Relationships and Intimacy– If not in a relationship when entering recovery, it is encouraged that individuals abstain from these for their first year. This is because individuals who are newly recovering may try to fill their void with an intimate partner (local or online), and if the relationship goes south it brings up overwhelming emotions. For a very small few, meeting someone new (hopefully locally) can be a path to more rapid recovery, but this is extremely rare.
Overconfidence– No matter how confident you feel, it is encouraged to follow recovery recommendations and engage in recovery-related behaviors and activities, and stay away from people, places, and things that are not aligned with your recovery. You do not know better. In fact, your biases and mentality after a scam are so highly emotional and impulsive that almost all scam victims are impaired in their thinking and decision-making, yet many victims feel so empowered that they assume that they are now an expert and know better than real professionals. This always leads to disaster.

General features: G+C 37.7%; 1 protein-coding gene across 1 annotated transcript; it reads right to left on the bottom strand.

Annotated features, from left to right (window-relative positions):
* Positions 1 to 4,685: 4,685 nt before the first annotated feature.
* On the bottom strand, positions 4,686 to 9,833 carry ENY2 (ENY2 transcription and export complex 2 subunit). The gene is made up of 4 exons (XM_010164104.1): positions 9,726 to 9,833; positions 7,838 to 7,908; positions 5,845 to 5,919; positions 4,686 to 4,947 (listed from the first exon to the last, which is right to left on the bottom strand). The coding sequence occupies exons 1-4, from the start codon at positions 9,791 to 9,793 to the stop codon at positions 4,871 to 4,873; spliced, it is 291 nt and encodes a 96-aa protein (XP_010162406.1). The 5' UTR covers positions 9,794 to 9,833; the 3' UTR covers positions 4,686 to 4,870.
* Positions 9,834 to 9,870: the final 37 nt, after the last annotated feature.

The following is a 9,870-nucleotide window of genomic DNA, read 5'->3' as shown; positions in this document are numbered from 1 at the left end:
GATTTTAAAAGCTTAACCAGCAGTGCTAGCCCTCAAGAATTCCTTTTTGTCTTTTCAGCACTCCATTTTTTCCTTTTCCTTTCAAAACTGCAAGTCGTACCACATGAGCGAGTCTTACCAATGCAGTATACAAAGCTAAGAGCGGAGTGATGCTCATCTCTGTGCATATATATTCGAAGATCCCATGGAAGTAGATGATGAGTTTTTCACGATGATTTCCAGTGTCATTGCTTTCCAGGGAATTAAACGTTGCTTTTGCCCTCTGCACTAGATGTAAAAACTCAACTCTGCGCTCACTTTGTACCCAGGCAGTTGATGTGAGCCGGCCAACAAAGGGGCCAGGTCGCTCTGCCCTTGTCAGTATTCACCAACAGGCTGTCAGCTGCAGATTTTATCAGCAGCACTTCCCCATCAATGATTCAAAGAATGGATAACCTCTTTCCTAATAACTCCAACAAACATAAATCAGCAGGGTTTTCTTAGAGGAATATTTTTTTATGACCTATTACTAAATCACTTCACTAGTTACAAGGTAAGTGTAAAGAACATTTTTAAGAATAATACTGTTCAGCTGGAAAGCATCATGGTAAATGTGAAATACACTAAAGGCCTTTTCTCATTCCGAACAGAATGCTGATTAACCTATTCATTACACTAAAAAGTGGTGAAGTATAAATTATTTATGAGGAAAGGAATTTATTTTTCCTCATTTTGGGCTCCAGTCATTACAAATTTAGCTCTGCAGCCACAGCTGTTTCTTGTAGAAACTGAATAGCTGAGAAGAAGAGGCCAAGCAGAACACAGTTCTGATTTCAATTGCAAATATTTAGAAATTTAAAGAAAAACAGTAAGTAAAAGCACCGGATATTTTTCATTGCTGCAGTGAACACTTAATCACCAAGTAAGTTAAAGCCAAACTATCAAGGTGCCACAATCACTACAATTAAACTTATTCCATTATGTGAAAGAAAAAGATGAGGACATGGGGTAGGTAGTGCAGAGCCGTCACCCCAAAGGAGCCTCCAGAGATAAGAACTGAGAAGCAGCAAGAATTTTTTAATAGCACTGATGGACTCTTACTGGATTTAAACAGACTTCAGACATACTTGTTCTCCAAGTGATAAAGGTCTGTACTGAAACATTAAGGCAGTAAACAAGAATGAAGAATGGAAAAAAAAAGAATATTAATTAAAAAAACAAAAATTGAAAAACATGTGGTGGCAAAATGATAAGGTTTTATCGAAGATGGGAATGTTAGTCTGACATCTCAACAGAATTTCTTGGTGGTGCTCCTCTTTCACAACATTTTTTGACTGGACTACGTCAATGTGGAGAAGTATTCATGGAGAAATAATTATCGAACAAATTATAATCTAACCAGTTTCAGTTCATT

Boredom and Isolation– When one is bored or isolated they are left with their own thoughts and emotions, which often do not want to be heard or felt. During the romance scam, your time was filled with relationship interaction. Most victims spent dozens of hours a week interacting with their original scam(s) – the criminals used this as a way to dominate and control their victims. In recovery, it is important to develop healthy habits that get you out of your head and connected with others – such as our support groups In a support group, members provide each other with various types of help, usually nonprofessional and nonmaterial, for a particular shared, usually burdensome, characteristic, such as romance scams. Members with the same issues can come together for sharing coping strategies, to feel more empowered and for a sense of community. The help may take the form of providing and evaluating relevant information, relating personal experiences, listening to and accepting others' experiences, providing sympathetic understanding and establishing social networks. A support group may also work to inform the public or engage in advocacy. They can be supervised or not. SCARS support groups are moderated by the SCARS Team and or volunteers.. In recovery try to provide activities that substitute for the time spent with the scammer A Scammer or Fraudster is someone that engages in deception to obtain money or achieve another objective. They are criminals that attempt to deceive a victim into sending more or performing some other activity that benefits the scammer.. Without replacement activities, it is easy to want to try it again out of boredom and inactivity.